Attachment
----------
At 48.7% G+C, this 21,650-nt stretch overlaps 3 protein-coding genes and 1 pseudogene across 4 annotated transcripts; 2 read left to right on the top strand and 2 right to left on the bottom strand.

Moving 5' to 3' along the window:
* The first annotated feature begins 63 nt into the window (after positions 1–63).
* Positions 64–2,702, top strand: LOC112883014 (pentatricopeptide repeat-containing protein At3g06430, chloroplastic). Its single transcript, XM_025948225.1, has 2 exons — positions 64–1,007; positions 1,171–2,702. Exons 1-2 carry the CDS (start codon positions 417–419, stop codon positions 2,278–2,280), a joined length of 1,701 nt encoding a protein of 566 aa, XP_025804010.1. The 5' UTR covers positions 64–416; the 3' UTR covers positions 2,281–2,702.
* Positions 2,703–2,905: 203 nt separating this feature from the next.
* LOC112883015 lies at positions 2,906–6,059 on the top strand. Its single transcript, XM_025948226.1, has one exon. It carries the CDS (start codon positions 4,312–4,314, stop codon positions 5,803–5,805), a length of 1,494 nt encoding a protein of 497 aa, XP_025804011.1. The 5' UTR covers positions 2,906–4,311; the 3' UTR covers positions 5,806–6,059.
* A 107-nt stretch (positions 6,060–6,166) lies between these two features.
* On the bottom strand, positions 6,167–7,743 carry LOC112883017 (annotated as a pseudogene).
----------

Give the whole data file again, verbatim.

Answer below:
At 48.7% G+C, this 21,650-nt stretch overlaps 3 protein-coding genes and 1 pseudogene across 4 annotated transcripts; 2 read left to right on the top strand and 2 right to left on the bottom strand.

Moving 5' to 3' along the window:
* The first annotated feature begins 63 nt into the window (after positions 1–63).
* Positions 64–2,702, top strand: LOC112883014 (pentatricopeptide repeat-containing protein At3g06430, chloroplastic). Its single transcript, XM_025948225.1, has 2 exons — positions 64–1,007; positions 1,171–2,702. Exons 1-2 carry the CDS (start codon positions 417–419, stop codon positions 2,278–2,280), a joined length of 1,701 nt encoding a protein of 566 aa, XP_025804010.1. The 5' UTR covers positions 64–416; the 3' UTR covers positions 2,281–2,702.
* Positions 2,703–2,905: 203 nt separating this feature from the next.
* LOC112883015 lies at positions 2,906–6,059 on the top strand. Its single transcript, XM_025948226.1, has one exon. It carries the CDS (start codon positions 4,312–4,314, stop codon positions 5,803–5,805), a length of 1,494 nt encoding a protein of 497 aa, XP_025804011.1. The 5' UTR covers positions 2,906–4,311; the 3' UTR covers positions 5,806–6,059.
* A 107-nt stretch (positions 6,060–6,166) lies between these two features.
* On the bottom strand, positions 6,167–7,743 carry LOC112883017 (annotated as a pseudogene).